- Whether you take a super pension/income stream. A superannuation lump sum is taxed differently from a benefit that you convert into a superannuation pension (a series of regular payments over a period of time). If you retire before the age of 60, you may receive a tax-free amount as part of your income stream, and you will also be eligible for a 15% pension offset on the taxable component of your benefit (except for certain benefits paid to some public servants). The pension offset reduces your tax bill, potentially to zero.
- Whether you receive a benefit from a taxed source or an untaxed source. You pay more tax when you receive a super benefit from an untaxed source — about 10 per cent of all superannuation accounts are from an untaxed source, and relate to benefits from older public sector super schemes (now closed to new members). The tax applicable to super benefits from an untaxed source is higher and more complicated (for more information, see Table 4 in the SuperGuide article Super tax tables: When UNDER 60 years of age).
Important: Regardless of your age, investment earnings derived from pension assets financing your super pension (in retirement phase) are tax-exempt. Note that since 1 July 2017, the earnings on assets financing a transition-to-retirement pension (TRIP) are no longer exempt from tax (such an income stream will not be considered to be in retirement phase): instead earnings will be subject to 15% tax (for more information on TRIPs, see SuperGuide article Super pensions: Reviewing the merits of keeping a TRIP.
Note: The other main exception to tax-exempt pension income applies to certain related party investments held by SMSFs, where income from those assets may be treated as non-arms-length income (NALI) and taxed at the highest marginal tax rate: for more information on NALI, see SuperGuide article SMSF investment: Can I invest my super money in my own company).
Reminder: Super pension earnings are not the same thing as super benefit payments you receive.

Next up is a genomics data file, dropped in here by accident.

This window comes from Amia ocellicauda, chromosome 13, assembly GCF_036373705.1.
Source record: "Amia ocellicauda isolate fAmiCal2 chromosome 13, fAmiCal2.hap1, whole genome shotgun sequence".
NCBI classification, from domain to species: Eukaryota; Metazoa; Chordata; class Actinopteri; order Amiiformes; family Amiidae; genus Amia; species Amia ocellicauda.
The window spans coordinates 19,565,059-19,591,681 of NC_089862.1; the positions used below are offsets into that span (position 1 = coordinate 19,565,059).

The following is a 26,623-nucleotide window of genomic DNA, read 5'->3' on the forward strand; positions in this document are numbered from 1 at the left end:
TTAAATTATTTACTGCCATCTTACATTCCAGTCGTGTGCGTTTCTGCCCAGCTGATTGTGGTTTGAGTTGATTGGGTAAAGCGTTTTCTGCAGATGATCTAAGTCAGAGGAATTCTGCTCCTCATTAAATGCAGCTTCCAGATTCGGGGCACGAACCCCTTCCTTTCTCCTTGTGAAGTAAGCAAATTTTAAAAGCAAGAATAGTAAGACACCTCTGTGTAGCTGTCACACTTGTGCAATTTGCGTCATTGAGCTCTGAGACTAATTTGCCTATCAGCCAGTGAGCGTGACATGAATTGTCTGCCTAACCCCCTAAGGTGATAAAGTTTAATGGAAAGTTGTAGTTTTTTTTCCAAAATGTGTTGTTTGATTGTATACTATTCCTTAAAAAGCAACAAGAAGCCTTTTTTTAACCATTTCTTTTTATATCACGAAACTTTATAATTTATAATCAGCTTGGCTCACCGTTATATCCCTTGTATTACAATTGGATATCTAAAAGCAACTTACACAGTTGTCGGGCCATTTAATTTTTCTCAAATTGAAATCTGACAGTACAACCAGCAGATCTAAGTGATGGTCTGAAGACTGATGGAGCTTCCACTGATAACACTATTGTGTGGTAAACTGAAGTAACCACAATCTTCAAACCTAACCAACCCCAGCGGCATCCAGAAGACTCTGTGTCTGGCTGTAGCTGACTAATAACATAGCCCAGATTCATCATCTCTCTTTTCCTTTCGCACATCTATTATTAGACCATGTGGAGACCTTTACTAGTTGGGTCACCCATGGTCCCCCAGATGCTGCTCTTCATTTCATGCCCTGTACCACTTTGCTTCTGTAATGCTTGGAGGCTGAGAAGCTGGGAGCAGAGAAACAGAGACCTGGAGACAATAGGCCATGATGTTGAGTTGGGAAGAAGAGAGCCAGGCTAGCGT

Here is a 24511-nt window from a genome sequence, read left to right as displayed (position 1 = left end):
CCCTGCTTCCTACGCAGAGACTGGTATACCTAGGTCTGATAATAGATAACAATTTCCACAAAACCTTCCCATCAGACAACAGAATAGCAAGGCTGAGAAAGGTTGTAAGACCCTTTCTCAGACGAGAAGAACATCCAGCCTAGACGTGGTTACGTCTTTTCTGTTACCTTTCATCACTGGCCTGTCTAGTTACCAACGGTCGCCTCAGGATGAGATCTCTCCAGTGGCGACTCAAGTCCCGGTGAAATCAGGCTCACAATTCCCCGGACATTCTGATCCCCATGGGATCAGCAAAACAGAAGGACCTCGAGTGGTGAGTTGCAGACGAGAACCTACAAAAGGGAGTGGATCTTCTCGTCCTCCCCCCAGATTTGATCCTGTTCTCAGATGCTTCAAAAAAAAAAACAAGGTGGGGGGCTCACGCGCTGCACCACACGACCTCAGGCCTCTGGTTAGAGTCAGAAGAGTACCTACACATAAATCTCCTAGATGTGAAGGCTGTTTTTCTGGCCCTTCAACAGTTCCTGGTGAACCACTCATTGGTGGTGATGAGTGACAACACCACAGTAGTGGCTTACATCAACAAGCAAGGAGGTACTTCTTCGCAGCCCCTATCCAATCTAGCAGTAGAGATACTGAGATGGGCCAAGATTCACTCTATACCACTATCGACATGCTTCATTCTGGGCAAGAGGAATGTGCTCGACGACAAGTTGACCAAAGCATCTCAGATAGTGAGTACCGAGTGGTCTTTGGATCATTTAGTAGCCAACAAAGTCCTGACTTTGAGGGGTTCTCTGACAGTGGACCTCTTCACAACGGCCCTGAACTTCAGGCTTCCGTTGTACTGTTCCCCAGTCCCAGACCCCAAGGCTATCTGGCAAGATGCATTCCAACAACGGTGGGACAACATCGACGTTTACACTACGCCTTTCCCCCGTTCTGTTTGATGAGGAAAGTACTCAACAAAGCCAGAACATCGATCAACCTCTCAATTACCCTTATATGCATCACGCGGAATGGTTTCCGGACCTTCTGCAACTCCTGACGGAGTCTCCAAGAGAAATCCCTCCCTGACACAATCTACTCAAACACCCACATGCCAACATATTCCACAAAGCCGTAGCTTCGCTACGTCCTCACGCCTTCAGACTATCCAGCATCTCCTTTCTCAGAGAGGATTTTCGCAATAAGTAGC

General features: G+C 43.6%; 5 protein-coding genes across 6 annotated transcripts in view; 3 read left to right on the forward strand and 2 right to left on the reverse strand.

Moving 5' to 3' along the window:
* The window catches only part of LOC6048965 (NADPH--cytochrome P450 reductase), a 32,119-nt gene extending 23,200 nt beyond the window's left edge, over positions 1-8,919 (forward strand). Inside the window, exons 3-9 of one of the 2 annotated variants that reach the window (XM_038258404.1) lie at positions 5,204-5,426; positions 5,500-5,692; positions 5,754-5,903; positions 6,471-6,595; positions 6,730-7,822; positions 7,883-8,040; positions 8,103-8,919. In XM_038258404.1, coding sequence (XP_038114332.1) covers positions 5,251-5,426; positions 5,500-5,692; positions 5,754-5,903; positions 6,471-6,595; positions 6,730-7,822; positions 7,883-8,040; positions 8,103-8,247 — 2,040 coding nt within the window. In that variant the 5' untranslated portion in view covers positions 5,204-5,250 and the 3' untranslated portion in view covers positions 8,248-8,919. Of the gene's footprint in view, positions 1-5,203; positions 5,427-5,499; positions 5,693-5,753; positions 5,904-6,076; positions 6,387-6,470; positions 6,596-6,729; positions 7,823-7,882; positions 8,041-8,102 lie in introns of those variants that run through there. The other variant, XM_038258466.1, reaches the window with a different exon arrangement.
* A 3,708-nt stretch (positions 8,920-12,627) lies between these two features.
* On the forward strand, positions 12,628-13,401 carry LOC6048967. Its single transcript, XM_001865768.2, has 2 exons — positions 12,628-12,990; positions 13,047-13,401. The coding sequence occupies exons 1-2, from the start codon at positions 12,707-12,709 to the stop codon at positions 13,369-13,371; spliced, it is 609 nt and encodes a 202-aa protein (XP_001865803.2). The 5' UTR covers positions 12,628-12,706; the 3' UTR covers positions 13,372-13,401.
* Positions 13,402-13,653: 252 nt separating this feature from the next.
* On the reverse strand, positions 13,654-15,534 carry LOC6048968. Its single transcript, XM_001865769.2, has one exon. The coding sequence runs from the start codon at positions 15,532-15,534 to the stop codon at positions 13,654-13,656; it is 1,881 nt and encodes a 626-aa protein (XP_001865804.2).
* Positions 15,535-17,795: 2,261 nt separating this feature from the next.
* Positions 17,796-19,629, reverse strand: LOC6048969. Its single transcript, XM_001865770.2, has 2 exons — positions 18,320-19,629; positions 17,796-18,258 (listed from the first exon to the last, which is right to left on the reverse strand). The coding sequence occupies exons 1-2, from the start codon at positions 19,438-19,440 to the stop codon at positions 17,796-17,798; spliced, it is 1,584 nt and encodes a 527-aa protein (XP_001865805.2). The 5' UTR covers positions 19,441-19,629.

Summary tables of super taxes for under-60s
For your convenience, we have included summary tables of super taxes for under-60s, in the SuperGuide article Super tax tables: When UNDER 60 years of age.
Important: We suggest that you refer to your accountant, or the ATO, for confirmation of how any super taxes apply to your personal circumstances. For information on how to consider the tax issues when taking your super before the age of 60 see also SuperGuide article Retirement: 3 ways of taking super benefits before the age of 60
Over-60s: If you’re seeking information on how super benefits are treated if you withdraw super AFTER the age of 60, then see SuperGuide articles Tax-free super for over-60s, except for some and Super tax tables: When OVER 60 years of age.
Important: Special tax treatment applies for an individual suffering permanent disability, and receiving super benefits before preservation age due to permanent disability (a 15% tax offset is available on pension income). Different tax treatment also applies for individuals receiving death benefits from a super fund (see SuperGuide article Superannuation death benefits: Beware the dastardly death tax, and retirement cap). See other SuperGuide articles (by using the search function) for more information on these topics, or refer to the Australian Taxation Office website.